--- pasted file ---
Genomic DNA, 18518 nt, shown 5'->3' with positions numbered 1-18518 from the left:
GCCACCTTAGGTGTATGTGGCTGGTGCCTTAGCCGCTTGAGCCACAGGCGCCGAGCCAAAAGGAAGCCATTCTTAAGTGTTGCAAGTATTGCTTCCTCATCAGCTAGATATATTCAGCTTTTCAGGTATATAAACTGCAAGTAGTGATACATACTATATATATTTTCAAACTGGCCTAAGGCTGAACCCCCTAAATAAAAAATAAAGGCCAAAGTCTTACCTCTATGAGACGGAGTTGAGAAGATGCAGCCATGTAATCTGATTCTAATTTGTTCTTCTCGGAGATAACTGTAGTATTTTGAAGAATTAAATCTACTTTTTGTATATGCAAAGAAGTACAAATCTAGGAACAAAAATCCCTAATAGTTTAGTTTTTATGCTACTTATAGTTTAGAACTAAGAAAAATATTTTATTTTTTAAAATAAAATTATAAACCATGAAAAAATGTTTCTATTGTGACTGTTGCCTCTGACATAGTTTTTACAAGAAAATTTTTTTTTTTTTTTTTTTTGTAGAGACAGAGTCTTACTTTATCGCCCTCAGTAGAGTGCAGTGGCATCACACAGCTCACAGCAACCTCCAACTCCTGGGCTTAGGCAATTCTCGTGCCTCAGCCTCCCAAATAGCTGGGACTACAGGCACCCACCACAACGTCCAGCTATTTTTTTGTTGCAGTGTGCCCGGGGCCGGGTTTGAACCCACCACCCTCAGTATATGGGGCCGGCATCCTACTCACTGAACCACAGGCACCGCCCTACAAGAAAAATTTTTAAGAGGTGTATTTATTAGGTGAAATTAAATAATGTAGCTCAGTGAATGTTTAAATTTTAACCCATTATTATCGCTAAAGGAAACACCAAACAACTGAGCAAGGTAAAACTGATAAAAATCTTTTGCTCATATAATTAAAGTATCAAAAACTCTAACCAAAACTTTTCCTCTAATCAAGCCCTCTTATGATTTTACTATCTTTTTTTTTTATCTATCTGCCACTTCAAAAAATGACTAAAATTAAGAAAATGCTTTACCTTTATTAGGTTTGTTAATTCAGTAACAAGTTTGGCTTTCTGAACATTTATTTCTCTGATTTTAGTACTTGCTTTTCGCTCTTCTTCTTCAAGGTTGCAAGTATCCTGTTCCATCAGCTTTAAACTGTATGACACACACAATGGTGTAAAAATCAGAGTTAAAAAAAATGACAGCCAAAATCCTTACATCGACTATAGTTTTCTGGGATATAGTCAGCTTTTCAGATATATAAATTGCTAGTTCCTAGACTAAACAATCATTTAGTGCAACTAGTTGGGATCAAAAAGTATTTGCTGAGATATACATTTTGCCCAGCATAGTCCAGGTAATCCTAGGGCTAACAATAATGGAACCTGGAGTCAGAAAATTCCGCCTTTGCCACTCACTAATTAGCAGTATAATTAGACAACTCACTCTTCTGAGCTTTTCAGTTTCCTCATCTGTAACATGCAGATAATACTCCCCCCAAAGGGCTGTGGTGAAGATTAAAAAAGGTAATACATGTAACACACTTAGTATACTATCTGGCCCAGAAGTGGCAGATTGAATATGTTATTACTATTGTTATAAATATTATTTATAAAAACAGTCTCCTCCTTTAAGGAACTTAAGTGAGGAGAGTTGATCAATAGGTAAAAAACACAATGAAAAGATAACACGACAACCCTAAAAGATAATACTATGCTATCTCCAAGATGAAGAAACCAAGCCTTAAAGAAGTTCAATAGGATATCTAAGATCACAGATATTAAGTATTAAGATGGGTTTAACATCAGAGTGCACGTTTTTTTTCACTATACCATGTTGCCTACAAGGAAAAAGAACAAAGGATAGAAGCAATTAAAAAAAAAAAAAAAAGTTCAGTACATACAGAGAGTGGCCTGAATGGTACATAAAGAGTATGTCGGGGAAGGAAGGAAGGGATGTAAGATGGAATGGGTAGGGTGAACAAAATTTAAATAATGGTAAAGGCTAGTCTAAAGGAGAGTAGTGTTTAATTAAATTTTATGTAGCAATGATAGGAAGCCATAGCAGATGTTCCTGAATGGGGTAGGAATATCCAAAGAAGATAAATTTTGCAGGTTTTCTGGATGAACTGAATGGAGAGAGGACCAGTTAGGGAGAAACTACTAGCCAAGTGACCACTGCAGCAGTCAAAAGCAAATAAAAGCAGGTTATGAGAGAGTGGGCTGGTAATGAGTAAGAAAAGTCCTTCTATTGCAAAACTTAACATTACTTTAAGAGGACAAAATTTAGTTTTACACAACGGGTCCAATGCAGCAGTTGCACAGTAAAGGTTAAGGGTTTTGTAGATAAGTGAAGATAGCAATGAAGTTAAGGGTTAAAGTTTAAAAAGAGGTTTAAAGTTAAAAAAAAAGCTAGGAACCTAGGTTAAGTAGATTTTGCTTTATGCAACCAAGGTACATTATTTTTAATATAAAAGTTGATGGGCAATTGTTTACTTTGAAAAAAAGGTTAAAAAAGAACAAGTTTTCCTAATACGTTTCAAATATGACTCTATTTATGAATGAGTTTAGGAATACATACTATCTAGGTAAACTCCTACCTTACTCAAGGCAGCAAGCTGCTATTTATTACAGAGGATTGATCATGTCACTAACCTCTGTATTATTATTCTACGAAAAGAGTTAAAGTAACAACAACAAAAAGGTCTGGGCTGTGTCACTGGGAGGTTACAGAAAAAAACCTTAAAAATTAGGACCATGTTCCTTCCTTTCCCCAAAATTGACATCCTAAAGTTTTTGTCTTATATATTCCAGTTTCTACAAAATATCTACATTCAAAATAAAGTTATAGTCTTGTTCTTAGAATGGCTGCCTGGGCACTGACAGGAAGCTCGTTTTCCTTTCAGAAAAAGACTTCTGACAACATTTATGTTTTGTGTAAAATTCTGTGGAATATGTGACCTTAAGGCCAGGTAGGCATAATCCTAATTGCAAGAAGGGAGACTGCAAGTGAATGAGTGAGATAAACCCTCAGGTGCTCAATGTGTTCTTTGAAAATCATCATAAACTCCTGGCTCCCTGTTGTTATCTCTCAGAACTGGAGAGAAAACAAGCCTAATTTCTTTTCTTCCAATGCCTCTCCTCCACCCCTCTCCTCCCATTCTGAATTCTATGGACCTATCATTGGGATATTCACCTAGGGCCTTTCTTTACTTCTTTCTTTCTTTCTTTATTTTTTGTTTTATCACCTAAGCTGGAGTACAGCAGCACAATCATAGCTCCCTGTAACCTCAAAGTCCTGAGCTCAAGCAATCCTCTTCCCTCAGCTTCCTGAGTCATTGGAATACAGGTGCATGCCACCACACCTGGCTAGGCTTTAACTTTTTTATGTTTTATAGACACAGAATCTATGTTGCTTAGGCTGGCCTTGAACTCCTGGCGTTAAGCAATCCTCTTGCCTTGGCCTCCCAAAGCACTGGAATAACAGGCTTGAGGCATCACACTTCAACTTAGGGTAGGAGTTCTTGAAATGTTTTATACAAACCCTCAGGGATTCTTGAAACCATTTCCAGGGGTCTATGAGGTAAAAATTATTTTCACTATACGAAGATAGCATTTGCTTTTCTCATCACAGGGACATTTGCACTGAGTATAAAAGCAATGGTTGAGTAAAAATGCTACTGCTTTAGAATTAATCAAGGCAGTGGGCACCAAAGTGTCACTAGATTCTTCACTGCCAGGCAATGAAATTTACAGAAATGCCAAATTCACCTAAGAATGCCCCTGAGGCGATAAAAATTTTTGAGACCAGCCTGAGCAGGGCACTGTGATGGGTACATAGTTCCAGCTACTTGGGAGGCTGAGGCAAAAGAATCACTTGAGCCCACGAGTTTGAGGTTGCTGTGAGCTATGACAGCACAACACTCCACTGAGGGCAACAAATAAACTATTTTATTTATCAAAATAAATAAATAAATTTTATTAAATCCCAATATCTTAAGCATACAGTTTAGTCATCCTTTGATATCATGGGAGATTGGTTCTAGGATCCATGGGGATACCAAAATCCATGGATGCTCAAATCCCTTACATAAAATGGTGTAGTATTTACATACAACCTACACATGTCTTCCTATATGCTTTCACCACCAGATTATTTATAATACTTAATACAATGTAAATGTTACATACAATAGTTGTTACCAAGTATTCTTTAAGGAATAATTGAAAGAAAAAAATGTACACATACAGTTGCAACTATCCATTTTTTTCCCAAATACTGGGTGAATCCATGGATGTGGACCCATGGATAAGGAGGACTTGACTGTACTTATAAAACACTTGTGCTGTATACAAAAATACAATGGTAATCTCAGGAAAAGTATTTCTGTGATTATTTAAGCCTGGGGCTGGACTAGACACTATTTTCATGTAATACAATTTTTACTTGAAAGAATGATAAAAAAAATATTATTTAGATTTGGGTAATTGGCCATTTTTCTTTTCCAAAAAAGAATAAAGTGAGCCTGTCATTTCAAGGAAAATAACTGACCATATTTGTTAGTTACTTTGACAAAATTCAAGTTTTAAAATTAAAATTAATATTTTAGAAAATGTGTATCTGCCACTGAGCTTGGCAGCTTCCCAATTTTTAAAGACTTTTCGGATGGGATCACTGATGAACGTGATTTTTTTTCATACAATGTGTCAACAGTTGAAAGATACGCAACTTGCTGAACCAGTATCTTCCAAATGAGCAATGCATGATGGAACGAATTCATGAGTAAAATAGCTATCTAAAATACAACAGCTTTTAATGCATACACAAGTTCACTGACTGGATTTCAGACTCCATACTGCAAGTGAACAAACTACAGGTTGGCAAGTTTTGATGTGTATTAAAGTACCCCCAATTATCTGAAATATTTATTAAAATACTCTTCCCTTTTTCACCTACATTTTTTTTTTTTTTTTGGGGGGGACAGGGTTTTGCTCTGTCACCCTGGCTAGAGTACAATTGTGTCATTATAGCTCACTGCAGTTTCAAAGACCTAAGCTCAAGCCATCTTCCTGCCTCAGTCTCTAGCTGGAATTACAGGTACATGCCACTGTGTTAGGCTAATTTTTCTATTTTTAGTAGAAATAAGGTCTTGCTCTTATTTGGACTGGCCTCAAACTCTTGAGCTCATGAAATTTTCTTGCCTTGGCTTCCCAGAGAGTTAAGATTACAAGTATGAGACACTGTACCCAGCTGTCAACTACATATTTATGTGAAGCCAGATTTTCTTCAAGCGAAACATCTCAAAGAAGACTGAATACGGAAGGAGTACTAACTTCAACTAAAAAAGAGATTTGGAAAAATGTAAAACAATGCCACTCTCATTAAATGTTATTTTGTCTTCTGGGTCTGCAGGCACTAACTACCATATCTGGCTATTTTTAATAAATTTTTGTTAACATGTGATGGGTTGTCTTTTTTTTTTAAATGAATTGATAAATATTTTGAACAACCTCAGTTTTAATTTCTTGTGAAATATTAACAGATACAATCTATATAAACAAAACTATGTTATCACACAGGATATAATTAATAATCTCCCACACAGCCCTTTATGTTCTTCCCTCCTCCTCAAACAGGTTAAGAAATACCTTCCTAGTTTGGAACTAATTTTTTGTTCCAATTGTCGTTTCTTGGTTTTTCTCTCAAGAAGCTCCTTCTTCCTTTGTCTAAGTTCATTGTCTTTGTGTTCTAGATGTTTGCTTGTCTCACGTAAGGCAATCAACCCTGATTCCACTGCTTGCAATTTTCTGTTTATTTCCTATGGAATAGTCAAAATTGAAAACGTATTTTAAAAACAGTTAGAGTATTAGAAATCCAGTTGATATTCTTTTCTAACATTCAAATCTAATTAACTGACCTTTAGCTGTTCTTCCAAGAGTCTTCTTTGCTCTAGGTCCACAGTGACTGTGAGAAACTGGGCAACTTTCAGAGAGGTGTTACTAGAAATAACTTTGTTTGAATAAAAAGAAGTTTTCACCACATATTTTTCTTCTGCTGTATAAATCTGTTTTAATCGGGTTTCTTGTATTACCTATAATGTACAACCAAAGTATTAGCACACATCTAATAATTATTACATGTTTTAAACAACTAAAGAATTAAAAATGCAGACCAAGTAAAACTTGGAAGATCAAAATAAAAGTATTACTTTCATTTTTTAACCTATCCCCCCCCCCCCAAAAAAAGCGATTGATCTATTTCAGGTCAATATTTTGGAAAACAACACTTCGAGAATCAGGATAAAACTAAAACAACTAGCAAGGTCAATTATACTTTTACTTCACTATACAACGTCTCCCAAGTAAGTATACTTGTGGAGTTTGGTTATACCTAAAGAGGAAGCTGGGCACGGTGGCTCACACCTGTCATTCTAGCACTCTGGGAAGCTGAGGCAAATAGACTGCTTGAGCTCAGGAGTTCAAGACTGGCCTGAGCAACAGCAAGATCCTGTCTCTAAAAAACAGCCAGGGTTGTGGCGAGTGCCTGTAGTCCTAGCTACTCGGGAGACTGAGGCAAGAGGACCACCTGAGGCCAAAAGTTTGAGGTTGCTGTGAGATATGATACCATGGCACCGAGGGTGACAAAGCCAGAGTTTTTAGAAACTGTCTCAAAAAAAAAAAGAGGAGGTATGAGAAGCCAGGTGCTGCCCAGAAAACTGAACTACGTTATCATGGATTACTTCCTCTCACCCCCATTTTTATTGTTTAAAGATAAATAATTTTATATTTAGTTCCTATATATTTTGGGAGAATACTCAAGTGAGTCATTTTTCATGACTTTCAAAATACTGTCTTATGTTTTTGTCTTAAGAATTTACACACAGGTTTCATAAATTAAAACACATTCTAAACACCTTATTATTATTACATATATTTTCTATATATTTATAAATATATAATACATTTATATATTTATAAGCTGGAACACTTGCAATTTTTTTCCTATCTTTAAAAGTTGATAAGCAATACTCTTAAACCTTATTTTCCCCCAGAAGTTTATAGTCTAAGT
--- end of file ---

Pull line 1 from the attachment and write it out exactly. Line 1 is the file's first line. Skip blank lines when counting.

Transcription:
Genomic DNA, 18518 nt, shown 5'->3' with positions numbered 1-18518 from the left: